Live Review: Something with Strings at Oldcastle Theatre

Posted on January 16th, by Jack in Bennington Banner, Live Reviews, Writing. No Comments

Live Review: Something with Strings at Oldcastle Theatre

BENNINGTON — Barely a day after The Lost rocked the Oldcastle Theatre on Friday night, Jan. 10, the venue re-opened for another night of music, switching to acoustic mode for a concert with Something with Strings, a contemporary bluegrass-inspired country/folk quintet from the Burlington area.

Since Something with Strings formed over six years ago they’ve been through a series of lineup changes, including some that have vastly altered their sound like eliminating drums from the band and adding harmonica player Collin Cope last summer, who adds some blues elements to their sound with his bold, raspy vocals.

Alongside Cope’s harmonica, the band includes the classic lineup of bluegrass string instruments with Adam Howard on guitar, Luke Fox on upright bass, Pete Kraus on 5-string, open-back banjo and Matt Francis on mandolin.

Currently based in Burlington and Winooski, many of the band’s members came together as students at University of Vermont or Champlain Valley Union High School in Hinesburg, just outside of Burlington. Having toured all over Vermont and played shows in Boston, New York City and Colorado, they’ve become a part of Burlington’s active downtown music scene, playing well-known venues like Nectar’s.

Starting just after 7:30 p.m., this show immediately felt different from The Lost’s the night before. Set up shoulder-to-shoulder in a straight line at the front of the stage, Something with Strings spread themselves out to take advantage of Oldcastle’s ample performance space. They also played through the theatre’s house PA system, unlike The Lost who brought their own speaker setup. Because Oldcastle’s system is designed more for theater than music, it created a somewhat unsettling “voice of god” effect, in which the vocals seemed to come down from the ceiling instead of where the vocalist stood onstage.

Disembodied voices aside, Something with Strings showed their unique style with a strong set of original songs, with a few traditional and country covers mixed in. While the band’s instrumentation gave each song a twangy, old-time feel, their songwriting style actually followed more of a folky, singer-songwriter pattern than the standard bluegrass formula, focusing more on lyrics and cohesively crafted songs than instrumental gymnastics.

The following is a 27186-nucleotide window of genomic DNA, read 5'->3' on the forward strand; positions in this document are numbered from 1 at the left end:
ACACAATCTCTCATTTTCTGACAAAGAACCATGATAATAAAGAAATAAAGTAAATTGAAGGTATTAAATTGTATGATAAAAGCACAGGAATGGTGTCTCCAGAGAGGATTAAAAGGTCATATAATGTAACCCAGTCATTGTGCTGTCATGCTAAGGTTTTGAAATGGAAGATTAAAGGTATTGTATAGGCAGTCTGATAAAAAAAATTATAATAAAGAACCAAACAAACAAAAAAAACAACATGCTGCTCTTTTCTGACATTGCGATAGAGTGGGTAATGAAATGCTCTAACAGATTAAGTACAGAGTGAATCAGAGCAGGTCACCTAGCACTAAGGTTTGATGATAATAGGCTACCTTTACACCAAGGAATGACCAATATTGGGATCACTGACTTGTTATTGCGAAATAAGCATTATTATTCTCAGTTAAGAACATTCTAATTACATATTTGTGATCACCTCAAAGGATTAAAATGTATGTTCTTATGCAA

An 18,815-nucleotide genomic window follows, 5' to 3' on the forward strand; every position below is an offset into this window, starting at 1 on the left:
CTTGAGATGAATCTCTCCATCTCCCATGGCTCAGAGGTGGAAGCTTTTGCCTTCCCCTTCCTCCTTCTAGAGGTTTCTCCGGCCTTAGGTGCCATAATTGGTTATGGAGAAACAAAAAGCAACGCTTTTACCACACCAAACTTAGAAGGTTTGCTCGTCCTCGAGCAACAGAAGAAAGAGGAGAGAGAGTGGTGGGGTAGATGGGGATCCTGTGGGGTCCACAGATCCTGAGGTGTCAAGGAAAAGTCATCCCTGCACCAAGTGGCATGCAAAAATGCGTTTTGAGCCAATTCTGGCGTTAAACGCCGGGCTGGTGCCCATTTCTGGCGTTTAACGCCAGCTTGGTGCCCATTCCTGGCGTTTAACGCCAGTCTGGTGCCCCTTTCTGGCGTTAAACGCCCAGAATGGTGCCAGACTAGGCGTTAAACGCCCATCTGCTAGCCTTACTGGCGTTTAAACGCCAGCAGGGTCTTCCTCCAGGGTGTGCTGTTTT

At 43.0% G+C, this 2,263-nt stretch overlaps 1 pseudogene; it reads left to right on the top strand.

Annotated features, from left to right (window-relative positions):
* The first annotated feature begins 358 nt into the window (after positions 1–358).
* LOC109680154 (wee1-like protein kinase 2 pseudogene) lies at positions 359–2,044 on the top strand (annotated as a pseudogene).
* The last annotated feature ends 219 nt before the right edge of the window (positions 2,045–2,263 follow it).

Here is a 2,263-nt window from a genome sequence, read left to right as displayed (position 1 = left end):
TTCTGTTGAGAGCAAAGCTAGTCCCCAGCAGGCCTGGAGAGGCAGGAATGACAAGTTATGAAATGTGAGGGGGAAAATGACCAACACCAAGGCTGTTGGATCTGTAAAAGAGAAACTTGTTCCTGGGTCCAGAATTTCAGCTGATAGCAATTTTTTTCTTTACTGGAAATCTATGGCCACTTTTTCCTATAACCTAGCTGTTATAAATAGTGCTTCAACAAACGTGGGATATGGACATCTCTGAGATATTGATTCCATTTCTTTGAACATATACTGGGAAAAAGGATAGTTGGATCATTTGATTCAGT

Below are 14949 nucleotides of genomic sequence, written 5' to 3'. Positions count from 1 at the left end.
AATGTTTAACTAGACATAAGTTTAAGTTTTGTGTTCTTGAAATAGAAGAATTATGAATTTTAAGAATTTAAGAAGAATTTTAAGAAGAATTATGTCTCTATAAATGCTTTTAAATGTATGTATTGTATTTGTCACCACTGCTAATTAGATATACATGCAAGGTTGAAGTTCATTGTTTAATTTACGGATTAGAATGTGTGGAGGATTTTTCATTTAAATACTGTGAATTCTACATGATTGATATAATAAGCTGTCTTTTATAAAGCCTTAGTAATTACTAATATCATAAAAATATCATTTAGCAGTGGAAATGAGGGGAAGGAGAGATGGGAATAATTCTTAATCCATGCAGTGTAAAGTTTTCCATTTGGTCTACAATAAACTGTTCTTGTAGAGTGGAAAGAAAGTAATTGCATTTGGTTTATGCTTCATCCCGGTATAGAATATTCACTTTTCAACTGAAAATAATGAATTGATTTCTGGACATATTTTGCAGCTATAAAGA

“Some of us don’t even really listen to a whole lot of bluegrass, and others are super into it” said mandolin player Matt Francis in an interview after the concert. “Each person has their own diverse musical tastes.”

Demonstrating those diverse musical preferences, the band’s bassist Luke Fox also plays electric bass in a funk/rock group called Rumblecat, and Francis described guitarist Adam Howard as “a huge metal-head.”

While most of their cover songs at the Oldcastle show came from the songbook of American roots music, including traditional tunes like “See See Rider” and contemporary songs by Hank Williams III (the legendary country singer’s grandson) and Old Crow Medicine Show, they did take a detour into the classic blues number “The Thrill Is Gone” lead by the gruff lead vocals of harmonica player Collin Cope. While guitarist Adam Howard sang most often, every member of the band sang lead on at least one song throughout the night.

Besides the covers, many of the songs on Saturday’s setlist are set to be released on the band’s next album, which is in the process of being recorded. The band hopes it will be ready for release in February or March.

“Our last album included three other members that weren’t in the band — we had a drummer — so there’s definitely a way different sound” said Francis. “We have new vocalists, and new people writing songs. And we’ve gotten way better as musicians, both technically and with our songwriting.”

After growing accustomed to bars and nightclubs full of “drunken fools,” the band seemed to enjoy the Oldcastle show as a nice change of pace, saying the quiet, attentive audience gave them the chance to “make each note count.”

“We’re used to playing weddings and dive-bar gigs, where people are just looking to dance and drink and have a good time” Francis said, “so we can throw down if we need to, or we can focus on our down-home country, slower numbers.”

At Oldcastle, focus definitely shifted to the latter, much to the crowd’s delight.

Something with Strings will return to the area on Feb. 21 for a concert at The Perfect Wife Restaurant and Tavern in Manchester.

Jack McManus can be reached on Twitter at @Banner_Arts or by e-mail

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